Photo of Robert Louis Stevenson.
Photo of Robert Louis Stevenson, author of such works as Treasure Island and Strange Case of Doctor Jekyll and Mr. Hyde. Photo: Public Domain

Margaret grew up at Pilrig House, and the esteemed RLS played there as a child. He referred to the house in his novel Catriona. According to pilrighouse.com, the house “may also have been the inspiration for the ‘House of Shaws’ in Kidnapped.” The home remained with the Balfour family until around the time of WWII, and then went into the care of the Edinburgh Council.

“I came in view of Pilrig, a pleasant gabled house set by the walkside among some brave young woods.” -from Catriona, by Robert Louis Stevenson

Sadly, a fire destroyed the home’s interior in the early 1970s, but thanks to an extensive restoration project in the early 1980s, the interior was rebuilt into a six-apartment configuration. Today, two of those apartments are available as vacation rentals (the remaining four contain permanent residents).

Pilrig House on the edge of green Pilrig Park.

Pilrig House is an excellent home-base for a trip to Edinburgh. It sits within walking distance of Edinburgh City Center as well as Leith. If one would rather take public transportation, a city bus can be caught just outside of the park.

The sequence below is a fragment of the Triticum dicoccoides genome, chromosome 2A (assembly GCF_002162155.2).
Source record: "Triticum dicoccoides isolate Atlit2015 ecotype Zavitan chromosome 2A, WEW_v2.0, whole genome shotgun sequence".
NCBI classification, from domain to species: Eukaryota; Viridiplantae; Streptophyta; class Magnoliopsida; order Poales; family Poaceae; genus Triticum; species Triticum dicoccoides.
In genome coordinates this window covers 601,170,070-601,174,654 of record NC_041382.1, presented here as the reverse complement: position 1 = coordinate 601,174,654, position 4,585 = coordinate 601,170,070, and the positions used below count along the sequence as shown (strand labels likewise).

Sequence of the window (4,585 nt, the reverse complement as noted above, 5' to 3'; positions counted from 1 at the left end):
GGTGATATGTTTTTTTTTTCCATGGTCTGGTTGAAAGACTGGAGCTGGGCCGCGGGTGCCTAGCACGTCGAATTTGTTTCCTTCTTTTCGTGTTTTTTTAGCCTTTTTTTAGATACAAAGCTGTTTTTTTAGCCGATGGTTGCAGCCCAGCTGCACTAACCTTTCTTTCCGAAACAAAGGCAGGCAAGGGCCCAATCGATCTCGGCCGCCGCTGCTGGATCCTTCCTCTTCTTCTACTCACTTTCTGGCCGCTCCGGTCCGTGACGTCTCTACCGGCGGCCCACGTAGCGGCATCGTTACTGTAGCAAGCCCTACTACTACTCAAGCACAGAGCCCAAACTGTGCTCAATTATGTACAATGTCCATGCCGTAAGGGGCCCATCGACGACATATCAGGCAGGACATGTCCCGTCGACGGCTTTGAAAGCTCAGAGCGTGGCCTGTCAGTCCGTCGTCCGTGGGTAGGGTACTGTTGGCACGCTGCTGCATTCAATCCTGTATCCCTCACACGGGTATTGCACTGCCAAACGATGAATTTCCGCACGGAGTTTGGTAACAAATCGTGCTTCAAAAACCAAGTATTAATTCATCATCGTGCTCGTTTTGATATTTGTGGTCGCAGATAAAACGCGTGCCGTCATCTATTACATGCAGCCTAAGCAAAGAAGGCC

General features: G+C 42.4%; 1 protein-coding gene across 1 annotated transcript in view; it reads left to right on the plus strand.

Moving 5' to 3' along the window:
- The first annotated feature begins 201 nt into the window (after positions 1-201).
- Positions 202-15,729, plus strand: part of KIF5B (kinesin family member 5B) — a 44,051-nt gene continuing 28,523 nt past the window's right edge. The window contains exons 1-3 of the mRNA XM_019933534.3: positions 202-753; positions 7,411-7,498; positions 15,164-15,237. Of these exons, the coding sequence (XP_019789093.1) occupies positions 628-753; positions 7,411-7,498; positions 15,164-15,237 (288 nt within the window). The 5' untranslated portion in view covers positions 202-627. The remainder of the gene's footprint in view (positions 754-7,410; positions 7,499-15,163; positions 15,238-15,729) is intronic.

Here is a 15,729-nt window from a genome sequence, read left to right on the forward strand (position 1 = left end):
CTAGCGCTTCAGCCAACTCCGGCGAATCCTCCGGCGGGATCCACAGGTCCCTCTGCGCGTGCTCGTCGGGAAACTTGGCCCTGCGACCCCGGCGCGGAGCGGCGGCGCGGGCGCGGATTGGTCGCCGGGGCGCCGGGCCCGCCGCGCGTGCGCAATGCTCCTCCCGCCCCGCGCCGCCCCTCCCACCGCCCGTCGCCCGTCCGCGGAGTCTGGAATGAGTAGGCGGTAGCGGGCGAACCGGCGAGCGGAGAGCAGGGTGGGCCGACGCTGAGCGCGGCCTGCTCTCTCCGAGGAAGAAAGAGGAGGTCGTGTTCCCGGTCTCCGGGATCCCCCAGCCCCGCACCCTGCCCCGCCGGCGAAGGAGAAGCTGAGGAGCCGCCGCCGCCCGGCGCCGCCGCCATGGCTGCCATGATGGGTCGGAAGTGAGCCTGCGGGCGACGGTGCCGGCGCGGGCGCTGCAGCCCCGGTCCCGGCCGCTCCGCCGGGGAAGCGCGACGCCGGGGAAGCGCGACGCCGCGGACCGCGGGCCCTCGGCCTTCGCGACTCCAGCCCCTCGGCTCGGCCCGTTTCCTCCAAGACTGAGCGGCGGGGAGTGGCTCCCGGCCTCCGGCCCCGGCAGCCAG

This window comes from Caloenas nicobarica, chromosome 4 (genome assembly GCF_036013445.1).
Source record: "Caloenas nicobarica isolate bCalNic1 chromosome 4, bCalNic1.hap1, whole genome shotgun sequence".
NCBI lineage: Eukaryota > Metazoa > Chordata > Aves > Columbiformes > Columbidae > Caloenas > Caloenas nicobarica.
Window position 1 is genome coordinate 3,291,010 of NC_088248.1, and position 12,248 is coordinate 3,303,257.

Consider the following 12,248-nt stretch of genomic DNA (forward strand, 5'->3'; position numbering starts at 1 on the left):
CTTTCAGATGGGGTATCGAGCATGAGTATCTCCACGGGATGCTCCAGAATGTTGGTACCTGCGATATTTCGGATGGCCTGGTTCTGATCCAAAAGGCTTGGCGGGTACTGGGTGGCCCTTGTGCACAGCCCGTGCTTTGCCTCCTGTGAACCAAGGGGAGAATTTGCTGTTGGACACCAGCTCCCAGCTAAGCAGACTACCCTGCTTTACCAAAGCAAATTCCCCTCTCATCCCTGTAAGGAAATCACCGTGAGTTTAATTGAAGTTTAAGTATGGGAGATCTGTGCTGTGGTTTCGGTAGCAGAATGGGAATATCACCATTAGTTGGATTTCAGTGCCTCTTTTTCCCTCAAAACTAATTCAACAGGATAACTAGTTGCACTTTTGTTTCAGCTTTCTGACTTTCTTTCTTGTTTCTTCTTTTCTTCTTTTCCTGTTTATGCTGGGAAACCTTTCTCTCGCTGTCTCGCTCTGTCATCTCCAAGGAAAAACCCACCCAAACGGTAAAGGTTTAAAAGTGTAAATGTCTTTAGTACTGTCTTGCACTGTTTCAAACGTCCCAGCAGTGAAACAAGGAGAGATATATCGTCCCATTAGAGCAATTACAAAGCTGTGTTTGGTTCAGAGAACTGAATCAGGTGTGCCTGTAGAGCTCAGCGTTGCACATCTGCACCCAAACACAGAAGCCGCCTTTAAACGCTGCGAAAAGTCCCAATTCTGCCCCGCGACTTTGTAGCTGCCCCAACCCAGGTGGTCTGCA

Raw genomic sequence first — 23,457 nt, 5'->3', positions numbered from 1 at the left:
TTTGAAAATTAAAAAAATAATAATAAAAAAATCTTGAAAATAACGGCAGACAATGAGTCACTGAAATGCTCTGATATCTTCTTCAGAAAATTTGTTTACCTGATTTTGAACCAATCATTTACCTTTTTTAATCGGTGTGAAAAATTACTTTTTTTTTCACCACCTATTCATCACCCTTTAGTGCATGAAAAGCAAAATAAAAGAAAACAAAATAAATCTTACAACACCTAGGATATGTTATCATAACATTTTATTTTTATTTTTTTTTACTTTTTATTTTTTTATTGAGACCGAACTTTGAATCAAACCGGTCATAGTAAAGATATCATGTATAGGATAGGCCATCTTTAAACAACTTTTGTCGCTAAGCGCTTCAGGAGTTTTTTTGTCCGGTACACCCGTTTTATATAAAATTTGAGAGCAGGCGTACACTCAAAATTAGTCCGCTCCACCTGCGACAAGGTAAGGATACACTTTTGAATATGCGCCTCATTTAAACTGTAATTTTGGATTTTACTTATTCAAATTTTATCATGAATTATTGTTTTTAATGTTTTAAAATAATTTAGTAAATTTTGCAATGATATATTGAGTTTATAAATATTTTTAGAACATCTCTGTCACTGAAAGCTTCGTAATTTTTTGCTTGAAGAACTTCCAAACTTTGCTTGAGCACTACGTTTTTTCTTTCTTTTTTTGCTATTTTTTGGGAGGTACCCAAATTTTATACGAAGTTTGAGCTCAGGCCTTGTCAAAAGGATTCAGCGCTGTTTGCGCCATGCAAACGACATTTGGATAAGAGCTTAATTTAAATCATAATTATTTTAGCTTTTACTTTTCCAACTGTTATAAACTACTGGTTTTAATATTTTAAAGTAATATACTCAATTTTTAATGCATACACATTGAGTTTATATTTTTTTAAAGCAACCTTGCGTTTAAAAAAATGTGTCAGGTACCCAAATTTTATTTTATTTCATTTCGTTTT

Pilrig House.

Mr. C and I have spent a combined total of thirty nights at Pilrig House. I would be lying if I said it didn’t set the bar for every other place we will ever stay! Sparkling clean, quiet, cozy, and set up with every single amenity you could think of, Pilrig House is a gem among gems. I feel so thankful for the time we have spent there.

Have a terrific week. See ya again soon!

Cheers,

** To book the Garden or Balfour Apartment, visit pilrighouse.com.

16 thoughts on “Pilrig House-A Historical Gem in the City of Edinburgh

    • Yes, we were last there in March, 2017. The first time we stayed at PH, we stayed in the Balfour Apt. It’s gorgeous. Then in 2017, we stayed in the Park Apt. Unfortunately, that one is no longer available as a self-catering. The other apartment is the Garden. We haven’t tried that one yet but the pictures online look lovely. Where are you guys going to stay when you visit in Jan?

  • Beautiful! I could do that as a home away from home.